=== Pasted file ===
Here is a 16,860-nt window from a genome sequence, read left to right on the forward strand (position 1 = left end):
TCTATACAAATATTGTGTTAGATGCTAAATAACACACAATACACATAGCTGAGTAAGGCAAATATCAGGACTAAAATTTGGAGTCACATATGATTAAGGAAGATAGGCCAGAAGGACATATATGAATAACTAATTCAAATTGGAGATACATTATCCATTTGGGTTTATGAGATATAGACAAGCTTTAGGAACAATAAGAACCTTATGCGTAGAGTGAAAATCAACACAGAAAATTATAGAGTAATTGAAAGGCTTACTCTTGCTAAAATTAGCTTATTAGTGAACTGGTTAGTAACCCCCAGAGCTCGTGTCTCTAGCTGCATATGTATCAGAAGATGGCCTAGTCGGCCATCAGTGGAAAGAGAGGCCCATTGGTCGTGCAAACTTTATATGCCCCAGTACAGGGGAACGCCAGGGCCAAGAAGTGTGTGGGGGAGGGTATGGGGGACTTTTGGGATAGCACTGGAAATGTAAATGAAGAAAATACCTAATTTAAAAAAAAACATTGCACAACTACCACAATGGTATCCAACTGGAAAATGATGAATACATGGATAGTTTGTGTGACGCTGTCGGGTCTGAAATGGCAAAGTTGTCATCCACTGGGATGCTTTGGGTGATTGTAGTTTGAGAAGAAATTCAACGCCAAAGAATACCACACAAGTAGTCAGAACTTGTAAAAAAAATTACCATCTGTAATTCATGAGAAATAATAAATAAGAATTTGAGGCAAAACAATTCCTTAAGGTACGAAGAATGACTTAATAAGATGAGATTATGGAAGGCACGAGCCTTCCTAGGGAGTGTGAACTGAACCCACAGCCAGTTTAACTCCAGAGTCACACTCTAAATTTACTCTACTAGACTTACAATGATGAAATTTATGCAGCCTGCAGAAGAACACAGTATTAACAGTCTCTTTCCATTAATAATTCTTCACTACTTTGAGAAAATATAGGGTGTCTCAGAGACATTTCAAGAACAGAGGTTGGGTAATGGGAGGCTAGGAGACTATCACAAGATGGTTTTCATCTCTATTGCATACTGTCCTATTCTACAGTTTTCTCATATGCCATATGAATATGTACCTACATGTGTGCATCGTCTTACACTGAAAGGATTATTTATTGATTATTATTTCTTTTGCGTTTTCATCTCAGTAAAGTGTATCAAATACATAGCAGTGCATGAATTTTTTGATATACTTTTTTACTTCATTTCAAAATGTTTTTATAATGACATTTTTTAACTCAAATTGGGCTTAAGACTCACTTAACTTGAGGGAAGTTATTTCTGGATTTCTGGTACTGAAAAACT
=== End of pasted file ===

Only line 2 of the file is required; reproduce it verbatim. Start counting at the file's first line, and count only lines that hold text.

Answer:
TCTATACAAATATTGTGTTAGATGCTAAATAACACACAATACACATAGCTGAGTAAGGCAAATATCAGGACTAAAATTTGGAGTCACATATGATTAAGGAAGATAGGCCAGAAGGACATATATGAATAACTAATTCAAATTGGAGATACATTATCCATTTGGGTTTATGAGATATAGACAAGCTTTAGGAACAATAAGAACCTTATGCGTAGAGTGAAAATCAACACAGAAAATTATAGAGTAATTGAAAGGCTTACTCTTGCTAAAATTAGCTTATTAGTGAACTGGTTAGTAACCCCCAGAGCTCGTGTCTCTAGCTGCATATGTATCAGAAGATGGCCTAGTCGGCCATCAGTGGAAAGAGAGGCCCATTGGTCGTGCAAACTTTATATGCCCCAGTACAGGGGAACGCCAGGGCCAAGAAGTGTGTGGGGGAGGGTATGGGGGACTTTTGGGATAGCACTGGAAATGTAAATGAAGAAAATACCTAATTTAAAAAAAAACATTGCACAACTACCACAATGGTATCCAACTGGAAAATGATGAATACATGGATAGTTTGTGTGACGCTGTCGGGTCTGAAATGGCAAAGTTGTCATCCACTGGGATGCTTTGGGTGATTGTAGTTTGAGAAGAAATTCAACGCCAAAGAATACCACACAAGTAGTCAGAACTTGTAAAAAAAATTACCATCTGTAATTCATGAGAAATAATAAATAAGAATTTGAGGCAAAACAATTCCTTAAGGTACGAAGAATGACTTAATAAGATGAGATTATGGAAGGCACGAGCCTTCCTAGGGAGTGTGAACTGAACCCACAGCCAGTTTAACTCCAGAGTCACACTCTAAATTTACTCTACTAGACTTACAATGATGAAATTTATGCAGCCTGCAGAAGAACACAGTATTAACAGTCTCTTTCCATTAATAATTCTTCACTACTTTGAGAAAATATAGGGTGTCTCAGAGACATTTCAAGAACAGAGGTTGGGTAATGGGAGGCTAGGAGACTATCACAAGATGGTTTTCATCTCTATTGCATACTGTCCTATTCTACAGTTTTCTCATATGCCATATGAATATGTACCTACATGTGTGCATCGTCTTACACTGAAAGGATTATTTATTGATTATTATTTCTTTTGCGTTTTCATCTCAGTAAAGTGTATCAAATACATAGCAGTGCATGAATTTTTTGATATACTTTTTTACTTCATTTCAAAATGTTTTTATAATGACATTTTTTAACTCAAATTGGGCTTAAGACTCACTTAACTTGAGGGAAGTTATTTCTGGATTTCTGGTACTGAAAAACT